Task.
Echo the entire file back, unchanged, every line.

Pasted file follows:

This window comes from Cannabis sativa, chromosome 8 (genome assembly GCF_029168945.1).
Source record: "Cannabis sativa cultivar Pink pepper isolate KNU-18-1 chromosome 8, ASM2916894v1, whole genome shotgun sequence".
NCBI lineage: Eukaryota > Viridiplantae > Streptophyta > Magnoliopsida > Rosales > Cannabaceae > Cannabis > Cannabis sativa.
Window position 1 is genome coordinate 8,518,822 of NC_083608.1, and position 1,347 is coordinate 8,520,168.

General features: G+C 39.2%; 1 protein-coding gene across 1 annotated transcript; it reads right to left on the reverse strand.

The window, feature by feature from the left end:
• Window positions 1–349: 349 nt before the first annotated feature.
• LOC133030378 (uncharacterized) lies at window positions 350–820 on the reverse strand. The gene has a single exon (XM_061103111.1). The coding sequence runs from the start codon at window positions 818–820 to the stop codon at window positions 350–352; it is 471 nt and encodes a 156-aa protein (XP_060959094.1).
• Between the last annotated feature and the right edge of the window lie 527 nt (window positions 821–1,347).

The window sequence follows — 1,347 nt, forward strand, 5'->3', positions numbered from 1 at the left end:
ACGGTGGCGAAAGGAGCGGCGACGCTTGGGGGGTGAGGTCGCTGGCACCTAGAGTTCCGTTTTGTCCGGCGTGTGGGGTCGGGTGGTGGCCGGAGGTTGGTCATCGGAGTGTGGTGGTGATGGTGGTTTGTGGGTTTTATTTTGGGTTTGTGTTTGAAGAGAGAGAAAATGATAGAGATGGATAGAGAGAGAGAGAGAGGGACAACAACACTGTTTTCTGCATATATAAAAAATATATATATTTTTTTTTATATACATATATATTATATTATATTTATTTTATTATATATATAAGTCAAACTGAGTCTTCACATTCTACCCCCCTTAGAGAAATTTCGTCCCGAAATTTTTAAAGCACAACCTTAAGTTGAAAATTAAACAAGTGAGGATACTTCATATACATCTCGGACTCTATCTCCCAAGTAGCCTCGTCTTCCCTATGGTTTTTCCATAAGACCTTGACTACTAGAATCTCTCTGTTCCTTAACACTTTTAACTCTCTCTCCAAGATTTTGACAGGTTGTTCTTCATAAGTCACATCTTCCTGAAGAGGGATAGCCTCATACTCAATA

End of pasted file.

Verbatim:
This window comes from Cannabis sativa, chromosome 8 (genome assembly GCF_029168945.1).
Source record: "Cannabis sativa cultivar Pink pepper isolate KNU-18-1 chromosome 8, ASM2916894v1, whole genome shotgun sequence".
NCBI lineage: Eukaryota > Viridiplantae > Streptophyta > Magnoliopsida > Rosales > Cannabaceae > Cannabis > Cannabis sativa.
Window position 1 is genome coordinate 8,518,822 of NC_083608.1, and position 1,347 is coordinate 8,520,168.

General features: G+C 39.2%; 1 protein-coding gene across 1 annotated transcript; it reads right to left on the reverse strand.

The window, feature by feature from the left end:
• Window positions 1–349: 349 nt before the first annotated feature.
• LOC133030378 (uncharacterized) lies at window positions 350–820 on the reverse strand. The gene has a single exon (XM_061103111.1). The coding sequence runs from the start codon at window positions 818–820 to the stop codon at window positions 350–352; it is 471 nt and encodes a 156-aa protein (XP_060959094.1).
• Between the last annotated feature and the right edge of the window lie 527 nt (window positions 821–1,347).

The window sequence follows — 1,347 nt, forward strand, 5'->3', positions numbered from 1 at the left end:
ACGGTGGCGAAAGGAGCGGCGACGCTTGGGGGGTGAGGTCGCTGGCACCTAGAGTTCCGTTTTGTCCGGCGTGTGGGGTCGGGTGGTGGCCGGAGGTTGGTCATCGGAGTGTGGTGGTGATGGTGGTTTGTGGGTTTTATTTTGGGTTTGTGTTTGAAGAGAGAGAAAATGATAGAGATGGATAGAGAGAGAGAGAGAGGGACAACAACACTGTTTTCTGCATATATAAAAAATATATATATTTTTTTTTATATACATATATATTATATTATATTTATTTTATTATATATATAAGTCAAACTGAGTCTTCACATTCTACCCCCCTTAGAGAAATTTCGTCCCGAAATTTTTAAAGCACAACCTTAAGTTGAAAATTAAACAAGTGAGGATACTTCATATACATCTCGGACTCTATCTCCCAAGTAGCCTCGTCTTCCCTATGGTTTTTCCATAAGACCTTGACTACTAGAATCTCTCTGTTCCTTAACACTTTTAACTCTCTCTCCAAGATTTTGACAGGTTGTTCTTCATAAGTCACATCTTCCTGAAGAGGGATAGCCTCATACTCAATA